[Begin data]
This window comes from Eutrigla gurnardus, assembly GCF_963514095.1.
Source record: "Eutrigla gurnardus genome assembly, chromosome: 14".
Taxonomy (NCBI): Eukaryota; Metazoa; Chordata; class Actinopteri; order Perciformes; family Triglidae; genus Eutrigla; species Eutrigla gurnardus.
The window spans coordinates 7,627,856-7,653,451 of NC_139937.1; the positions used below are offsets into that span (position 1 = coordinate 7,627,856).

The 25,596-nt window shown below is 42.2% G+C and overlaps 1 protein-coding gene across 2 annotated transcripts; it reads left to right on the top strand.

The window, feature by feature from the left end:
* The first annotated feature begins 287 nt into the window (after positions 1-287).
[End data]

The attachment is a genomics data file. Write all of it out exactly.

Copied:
This window comes from Eutrigla gurnardus, assembly GCF_963514095.1.
Source record: "Eutrigla gurnardus genome assembly, chromosome: 14".
Taxonomy (NCBI): Eukaryota; Metazoa; Chordata; class Actinopteri; order Perciformes; family Triglidae; genus Eutrigla; species Eutrigla gurnardus.
The window spans coordinates 7,627,856-7,653,451 of NC_139937.1; the positions used below are offsets into that span (position 1 = coordinate 7,627,856).

The 25,596-nt window shown below is 42.2% G+C and overlaps 1 protein-coding gene across 2 annotated transcripts; it reads left to right on the top strand.

The window, feature by feature from the left end:
* The first annotated feature begins 287 nt into the window (after positions 1-287).